John Bremekamp passed away yesterday, he and his wife Jeannie owned the Barrier Reef Hotel for many years. Very sad to hear, and our condolences to Jeannie.
Here's the website I made for them about 1996 or so...https://ambergriscaye.com/barrierreef/San Pedro Town Council
Mayor Daniel Guerrero, the San Pedro Town Council, and Staff hereby extend their most sincere condolences to the Bremekamp friends and family on the sad passing of Mr. John Bremekamp.
Mr. John and his wife, Jeanne moved to San Pedro in the early 1970s with their daughters, where they contributed to the Tourism Industry as the owners of Blake House/The Barrier Reef Hotel, presently where Heritage Bank is located. The Barrier Reef Hotel also housed The Barrier Reef Restaurant, which was famously known for its pizzas. San Pedro will always be very grateful for Mr. John’s contribution to the development of our community and the love he had for this island.
We hope his family finds strength in each other to overcome this great loss. May his soul rest in peace and rise in glory.San Pedro Tourist Guide Association
John chose to make San Pedro his home in the 70’s and was few of the islands tour guides together with Freddy , Timoteo , and Andy .
Our sincere condolences to his family and friends.
May he Rest In Peace and Rise in Glory!!
Adiós amigo !!
===================Roots Of San Pedro - Farewell To Mr. John Bremekamp
by Angel Nuñez - Though John was born in the United States of America, he came to San Pedro at an early age and adapted to San Pedro's lifestyle, traditions and culture and made himself a worthy San Pedrano. He had worked hard in the U.S. and retired early and made San Pedro his retirement home. He and Jeannie, his wife, arrived here with small children and made some more while here. But John was not to be the regular retired American; he got involved, made his contributions, and reaped the fruits of his work in San Pedro.
First thing John did when he arrived in San Pedro was to look and feel like a San Pedrano. He threw away his shoes, jumped into some shorts and sleeveless shirts and set out to make friends, which was an easy task considering his huge smile and pleasant personality. The first thing John needed was a house and he was fortunate to purchase a nice concrete house that belonged to a doctor that was leaving the Island. There he settled, raised his family and Jeannie operated a pre-school from her home. Later on John had the opportunity to purchase a new and better building, and I want you to guess what he did with the old house! Incredible! He donated it to the Catholic Church of Belize. What a heart! What amazing generosity!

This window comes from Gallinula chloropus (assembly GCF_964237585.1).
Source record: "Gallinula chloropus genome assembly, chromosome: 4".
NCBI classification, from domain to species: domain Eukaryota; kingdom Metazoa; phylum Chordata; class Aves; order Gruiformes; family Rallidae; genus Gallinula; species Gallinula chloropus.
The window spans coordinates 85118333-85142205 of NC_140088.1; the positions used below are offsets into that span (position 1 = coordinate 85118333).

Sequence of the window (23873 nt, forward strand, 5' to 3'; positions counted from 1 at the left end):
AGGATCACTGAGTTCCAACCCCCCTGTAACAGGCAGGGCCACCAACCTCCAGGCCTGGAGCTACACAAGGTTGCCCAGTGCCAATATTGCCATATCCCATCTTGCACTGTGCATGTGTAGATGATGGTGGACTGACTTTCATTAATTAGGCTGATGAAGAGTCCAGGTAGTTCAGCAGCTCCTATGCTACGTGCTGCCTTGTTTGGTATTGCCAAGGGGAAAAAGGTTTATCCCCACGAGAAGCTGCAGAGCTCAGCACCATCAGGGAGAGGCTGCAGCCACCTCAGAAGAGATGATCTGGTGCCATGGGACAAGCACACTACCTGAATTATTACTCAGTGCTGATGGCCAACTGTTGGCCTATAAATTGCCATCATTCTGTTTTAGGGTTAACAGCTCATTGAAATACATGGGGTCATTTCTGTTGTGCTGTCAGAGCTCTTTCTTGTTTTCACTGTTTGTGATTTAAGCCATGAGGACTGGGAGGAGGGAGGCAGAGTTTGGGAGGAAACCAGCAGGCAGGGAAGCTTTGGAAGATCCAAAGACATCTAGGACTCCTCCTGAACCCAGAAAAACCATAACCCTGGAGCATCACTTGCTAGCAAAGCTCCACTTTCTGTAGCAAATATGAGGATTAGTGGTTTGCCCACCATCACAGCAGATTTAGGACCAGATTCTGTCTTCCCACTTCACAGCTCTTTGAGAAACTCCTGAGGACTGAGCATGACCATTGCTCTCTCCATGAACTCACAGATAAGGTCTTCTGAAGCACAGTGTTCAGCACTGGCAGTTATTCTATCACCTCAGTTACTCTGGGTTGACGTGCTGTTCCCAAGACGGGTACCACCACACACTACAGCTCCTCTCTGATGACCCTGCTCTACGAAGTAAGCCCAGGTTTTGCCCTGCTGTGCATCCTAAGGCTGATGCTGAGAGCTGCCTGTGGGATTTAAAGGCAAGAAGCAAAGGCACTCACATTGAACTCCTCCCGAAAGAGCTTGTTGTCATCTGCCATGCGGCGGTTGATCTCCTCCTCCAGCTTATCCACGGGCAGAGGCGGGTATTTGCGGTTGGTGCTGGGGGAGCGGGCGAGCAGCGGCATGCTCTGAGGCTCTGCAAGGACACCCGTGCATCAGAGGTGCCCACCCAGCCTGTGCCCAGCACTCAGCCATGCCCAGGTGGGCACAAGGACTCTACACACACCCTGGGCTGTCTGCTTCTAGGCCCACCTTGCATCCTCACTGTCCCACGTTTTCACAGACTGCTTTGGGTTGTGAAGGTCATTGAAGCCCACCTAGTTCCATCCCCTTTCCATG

The new building that John purchased was the famous Papa Blake House which had been a family treasure for close to one hundred years. John transformed Blake House to Barrier Reef Hotel which catered to mostly British soldiers who vacationed in San Pedro. This in itself was considered an accomplishment because the British soldiers were all "fire and brimstone" or as we say in Belize "hot charcoal". Later on John and Jeannie opened the Barrier Reef Pizza Place. This went along with Barrier Reef Bar which also enjoyed tremendous success.
Throughout his life in San Pedro, John was engaged in fishing as a sport. Genaro “Crusher" Nunez was his intimate friend and he also assisted him establish the Sea Turtle Gift Shop. John was also dedicated to the San Pedro Catholic Church and he and his wife were in charge of the music production. With all that has been said about John you would think that he was a busy man at work. Never! He hired managers, bartenders, chefs and other personnel to work his plan. John was truly a retired person who assisted a lot of locals to find employment.
John truly left his positive marks and the fruits of his labor. His roots are well buried in San Pedro and will be remembered fondly as a very friendly person, a contributor to the growth of the tourism industry and lately as the Gringo who rode his bicycle down the beach every morning at sunrise. I will miss him stopping to chat with me every morning and with his usual broad smile he would say: “Maestro, we can't afford to stop moving our old bodies. Let’s go Maestro, hit the road.”